Theory Seminar: Time-lock puzzles and Proofs-of-Work in the Random Oracle Model

Tal Moran (Interdisciplinary Center Herzliya)
Wednesday, 30.1.2013, 12:30
Taub 201

Time-lock puzzles are a class of computational problems that take longer to solve than they do to generate. They can be used, for example, to send a message ``to the future'': the sender publishes a puzzle whose solution is the message to be sent, thus hiding it for the time it takes to solve the puzzle. Since adversaries may have access to many more computers than honest solvers, massively parallel solvers should not be able to produce a solution much faster than serial ones.

To date, we know of only one mechanism that is believed to satisfy these properties: the one proposed by Rivest, Shamir and Wagner (1996), based on the serial nature of exponentiation and the hardness of factoring. In this talk, I will discuss the possibility of constructing time-lock puzzles based on more general assumptions.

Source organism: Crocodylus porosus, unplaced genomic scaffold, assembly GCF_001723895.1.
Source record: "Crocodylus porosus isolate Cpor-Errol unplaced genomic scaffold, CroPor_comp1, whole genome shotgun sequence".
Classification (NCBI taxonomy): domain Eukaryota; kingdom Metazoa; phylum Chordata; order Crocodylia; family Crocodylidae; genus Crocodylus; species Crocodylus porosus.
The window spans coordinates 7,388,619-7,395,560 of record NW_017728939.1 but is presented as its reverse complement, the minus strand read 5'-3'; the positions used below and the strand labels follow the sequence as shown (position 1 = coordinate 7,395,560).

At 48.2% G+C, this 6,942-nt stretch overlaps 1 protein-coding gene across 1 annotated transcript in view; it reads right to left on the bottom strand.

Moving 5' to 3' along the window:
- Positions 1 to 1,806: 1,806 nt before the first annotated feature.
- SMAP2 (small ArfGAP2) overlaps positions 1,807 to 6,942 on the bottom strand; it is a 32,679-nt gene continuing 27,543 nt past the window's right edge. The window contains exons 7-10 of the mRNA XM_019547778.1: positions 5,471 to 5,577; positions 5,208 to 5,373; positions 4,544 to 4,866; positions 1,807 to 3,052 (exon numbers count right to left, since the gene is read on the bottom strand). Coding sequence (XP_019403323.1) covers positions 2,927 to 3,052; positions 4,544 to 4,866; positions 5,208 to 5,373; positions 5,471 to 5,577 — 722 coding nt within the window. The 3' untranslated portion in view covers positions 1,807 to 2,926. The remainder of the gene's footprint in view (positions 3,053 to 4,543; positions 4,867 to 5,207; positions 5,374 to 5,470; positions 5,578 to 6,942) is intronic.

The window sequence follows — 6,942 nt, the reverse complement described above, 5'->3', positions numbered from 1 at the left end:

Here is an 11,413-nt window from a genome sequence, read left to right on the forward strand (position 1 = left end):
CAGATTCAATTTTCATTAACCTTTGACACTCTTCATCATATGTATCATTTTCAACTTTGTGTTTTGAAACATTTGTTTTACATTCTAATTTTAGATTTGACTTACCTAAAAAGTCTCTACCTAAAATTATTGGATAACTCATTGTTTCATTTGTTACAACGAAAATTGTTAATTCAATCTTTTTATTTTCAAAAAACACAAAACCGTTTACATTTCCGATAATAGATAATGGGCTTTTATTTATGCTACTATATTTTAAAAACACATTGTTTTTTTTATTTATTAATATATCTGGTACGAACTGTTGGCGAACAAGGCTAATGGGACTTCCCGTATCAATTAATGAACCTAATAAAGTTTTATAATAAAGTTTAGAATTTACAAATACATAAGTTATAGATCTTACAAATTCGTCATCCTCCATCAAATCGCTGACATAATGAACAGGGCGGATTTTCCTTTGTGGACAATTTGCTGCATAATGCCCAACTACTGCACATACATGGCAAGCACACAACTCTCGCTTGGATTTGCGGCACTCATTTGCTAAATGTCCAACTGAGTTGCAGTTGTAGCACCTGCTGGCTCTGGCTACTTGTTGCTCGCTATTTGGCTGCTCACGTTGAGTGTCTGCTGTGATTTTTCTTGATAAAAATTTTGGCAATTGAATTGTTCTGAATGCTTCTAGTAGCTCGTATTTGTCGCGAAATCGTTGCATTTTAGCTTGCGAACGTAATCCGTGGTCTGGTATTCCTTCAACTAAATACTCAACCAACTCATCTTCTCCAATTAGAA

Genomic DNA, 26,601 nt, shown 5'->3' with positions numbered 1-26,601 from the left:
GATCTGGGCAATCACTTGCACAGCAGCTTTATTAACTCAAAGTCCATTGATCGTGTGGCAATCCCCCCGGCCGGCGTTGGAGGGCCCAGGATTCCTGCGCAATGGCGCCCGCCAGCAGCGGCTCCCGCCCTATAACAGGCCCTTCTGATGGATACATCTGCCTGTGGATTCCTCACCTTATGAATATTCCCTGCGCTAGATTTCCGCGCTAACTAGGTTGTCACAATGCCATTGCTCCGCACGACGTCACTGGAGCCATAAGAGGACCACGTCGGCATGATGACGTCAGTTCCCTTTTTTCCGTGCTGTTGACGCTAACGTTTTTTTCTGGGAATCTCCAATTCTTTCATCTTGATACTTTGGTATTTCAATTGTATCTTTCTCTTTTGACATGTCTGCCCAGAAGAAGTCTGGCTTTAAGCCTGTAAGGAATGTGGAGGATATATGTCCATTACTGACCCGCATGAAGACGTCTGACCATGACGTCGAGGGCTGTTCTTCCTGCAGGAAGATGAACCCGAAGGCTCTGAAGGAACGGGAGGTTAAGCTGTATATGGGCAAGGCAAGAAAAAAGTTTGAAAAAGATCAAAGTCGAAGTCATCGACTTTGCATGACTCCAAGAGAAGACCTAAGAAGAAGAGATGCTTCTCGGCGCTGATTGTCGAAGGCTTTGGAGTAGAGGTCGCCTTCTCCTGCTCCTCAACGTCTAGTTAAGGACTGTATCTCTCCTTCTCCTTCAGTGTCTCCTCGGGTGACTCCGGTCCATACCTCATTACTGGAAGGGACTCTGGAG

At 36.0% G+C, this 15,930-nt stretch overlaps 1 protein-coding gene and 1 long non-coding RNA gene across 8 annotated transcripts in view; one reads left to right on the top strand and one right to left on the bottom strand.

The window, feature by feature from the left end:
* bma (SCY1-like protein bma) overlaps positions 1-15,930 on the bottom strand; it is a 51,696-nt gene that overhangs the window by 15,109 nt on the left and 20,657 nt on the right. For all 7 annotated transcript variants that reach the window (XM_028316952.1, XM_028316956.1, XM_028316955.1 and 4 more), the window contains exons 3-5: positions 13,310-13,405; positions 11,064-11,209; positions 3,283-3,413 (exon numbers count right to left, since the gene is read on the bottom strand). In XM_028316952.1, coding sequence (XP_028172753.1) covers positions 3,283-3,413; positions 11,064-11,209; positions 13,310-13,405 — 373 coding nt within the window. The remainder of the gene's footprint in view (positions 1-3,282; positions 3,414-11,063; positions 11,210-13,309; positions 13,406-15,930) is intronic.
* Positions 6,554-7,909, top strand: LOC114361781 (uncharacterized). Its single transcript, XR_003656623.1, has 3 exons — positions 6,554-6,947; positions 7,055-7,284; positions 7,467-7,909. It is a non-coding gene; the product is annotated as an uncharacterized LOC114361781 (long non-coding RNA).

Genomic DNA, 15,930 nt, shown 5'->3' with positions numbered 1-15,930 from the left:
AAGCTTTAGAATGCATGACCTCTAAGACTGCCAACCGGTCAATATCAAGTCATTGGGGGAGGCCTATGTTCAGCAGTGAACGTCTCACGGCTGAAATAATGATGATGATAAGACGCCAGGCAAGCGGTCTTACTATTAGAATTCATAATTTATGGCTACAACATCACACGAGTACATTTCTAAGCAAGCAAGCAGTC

We give both negative and positive results: On the one hand, we rule out time-lock puzzles in the random oracle model that require more parallel time to solve than the total work required to generate a puzzle (this rules out black-box constructions from one-way functions and collision-resistant hashes). On the other hand, we construct "proofs of work" based on "inherently serial" collision-resistant hash functions (or unconditionally in the random oracle model): proofs-of-work are a variant of time-lock puzzles in which the puzzle generator does not know in advance the solution to the puzzle. This type of puzzle can be used to create non-interactive timestamps.

Based on joint work with Mohammad Mahmoody and Salil Vadhan.

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